Base Metals

Copper Investing

Capstone Mining has announced it’s considering options around its 70-percent stake in the Santo Domingo IOGC project in Atacama, Chile.

Canada’s Capstone Mining (TSX:CS) has revealed it’s considering selling part of its 70-percent share on the Santo Domingo iron oxide-copper-gold project in Chile.

In a Monday (November 26) release, the company said that it was launching a ‘strategic process’ to review options for the project including looking into streaming deals for gold and cobalt.

Capstone said that with its partner in the project, the Korea Resources Corporation — which controls the remaining 30 percent — it would “evaluate alternatives relating to the ownership of the project” while talking it up as a rare opportunity.

“There is a shortage of high-quality, large scale copper projects,” said Capstone CEO, Darren Pylot.

Santo Domingo, which is 50 km from Codelco’s El Salvador copper mine, has a measured and inferred resource of 537 million tonnes grading 0.52 percent copper equivalent.

An operational project would produce an average of 134 million pounds of copper a year (over 18 years), along with 4.2 million tonnes of iron concentrate and 17,000 ounces of gold.

Pylot said that today’s announcement was about advancing the project and maximizing Santo Domingo’s valuefor shareholders “in a responsible manner that ensures [Capstone’s] participation maintains financial flexibility for continued growth and financial security for the company’s existing operations.”

In a conference call Pylot said that Capstone “wants to see this project expand, and we want to ideally own as much of it as we can,” citing a looming copper deficit.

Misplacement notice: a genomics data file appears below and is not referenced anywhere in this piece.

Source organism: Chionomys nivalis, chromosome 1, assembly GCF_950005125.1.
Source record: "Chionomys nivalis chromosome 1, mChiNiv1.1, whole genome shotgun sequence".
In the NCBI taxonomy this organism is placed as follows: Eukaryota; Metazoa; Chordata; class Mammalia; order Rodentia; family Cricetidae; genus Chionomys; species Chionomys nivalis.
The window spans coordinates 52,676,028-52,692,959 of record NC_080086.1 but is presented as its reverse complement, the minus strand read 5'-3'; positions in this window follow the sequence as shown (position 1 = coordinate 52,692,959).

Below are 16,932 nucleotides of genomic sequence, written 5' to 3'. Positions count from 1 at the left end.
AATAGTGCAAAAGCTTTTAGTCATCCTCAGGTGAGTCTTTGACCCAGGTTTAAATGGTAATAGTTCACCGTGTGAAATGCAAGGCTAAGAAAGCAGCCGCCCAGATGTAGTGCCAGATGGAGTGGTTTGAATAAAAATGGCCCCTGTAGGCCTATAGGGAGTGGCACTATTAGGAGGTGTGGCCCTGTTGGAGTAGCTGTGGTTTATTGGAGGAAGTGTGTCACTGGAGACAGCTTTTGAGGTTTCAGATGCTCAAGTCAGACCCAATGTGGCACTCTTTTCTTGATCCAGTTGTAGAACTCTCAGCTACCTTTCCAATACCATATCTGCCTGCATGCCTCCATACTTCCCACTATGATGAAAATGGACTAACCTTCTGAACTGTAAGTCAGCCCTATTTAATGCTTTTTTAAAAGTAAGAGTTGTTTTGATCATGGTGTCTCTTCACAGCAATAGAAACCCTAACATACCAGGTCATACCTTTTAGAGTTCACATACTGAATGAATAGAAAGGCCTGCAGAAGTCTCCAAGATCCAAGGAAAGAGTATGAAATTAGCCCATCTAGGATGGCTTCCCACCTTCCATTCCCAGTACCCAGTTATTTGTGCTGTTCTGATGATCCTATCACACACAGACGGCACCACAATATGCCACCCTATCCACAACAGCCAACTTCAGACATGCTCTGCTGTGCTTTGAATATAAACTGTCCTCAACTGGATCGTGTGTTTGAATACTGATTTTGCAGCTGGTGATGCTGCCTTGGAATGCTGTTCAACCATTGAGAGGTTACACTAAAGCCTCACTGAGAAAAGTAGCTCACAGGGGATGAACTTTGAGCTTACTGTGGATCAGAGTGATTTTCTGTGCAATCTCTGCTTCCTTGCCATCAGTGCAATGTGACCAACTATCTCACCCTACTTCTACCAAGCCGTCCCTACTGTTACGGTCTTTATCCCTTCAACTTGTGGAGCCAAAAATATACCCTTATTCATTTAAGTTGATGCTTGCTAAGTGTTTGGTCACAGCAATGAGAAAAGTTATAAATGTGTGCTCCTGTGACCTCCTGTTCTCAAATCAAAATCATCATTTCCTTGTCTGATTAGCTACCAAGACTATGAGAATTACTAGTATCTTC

He said that Capstone did not have to be the operator of the project but would be aiming for retaining around 50 percent. As the strategic process was only just beginning, Pylot said there were not yet any potential buyers to discuss.

Currently, Capstone owns and operates two mines — Pinto Valley in Arizona, and Cozamin in Mexico. The company’s Minto mine in Yukon was recently placed on care and maintenance after a deal fell through in October, and earlier this month the company announced it has signed a letter of intent with Lara Exploration (TSXV:LRA) for the option to acquire up to 70 percent of the Planalto copper project in Brazil.

The strategic process is backed by an updated technical report for the project released on the same day, which envisages the project would cost US$1.51 billion to advance to an operational mine with a life of almost 18 years that would begin after a two-year construction period.

The US$1.51 billion is 11 percent lower than the initial cost in the 2014 feasibility study, which the company credited to improved project infrastructure design, including a water purchase agreement.

Capstone said it was aiming for Santo Domingo to be construction-ready by early 2020.

The updated technical report showed that the project — which would consist of two open-pit mines — has an after-tax net present value of US$1.03 billion and an internal rate of return of 21.8 percent.

Besides looking into selling a share of its 70 percent, Capstone said that in 2019 it would be exploring options around cobalt from the project, which the company pointed out was not included in its economic model. According to the technical report, Santo Domingo holds 229 parts per million in cobalt resources under the measured and indicated category.

The strategic review will include examining gold and cobalt streaming deals to secure financing.

On the TSX, Capstone was up by 3.33 percent to C$0.62 by 1 p.m. EST on Monday.

Don’t forget to follow us @INN_Resource for real-time updates!

Securities Disclosure: I, Scott Tibballs, hold no direct investment interest in any company mentioned in this article.



S&P 5004662.85+3.82


Heating Oil2.64+0.05
Natural Gas4.28+0.02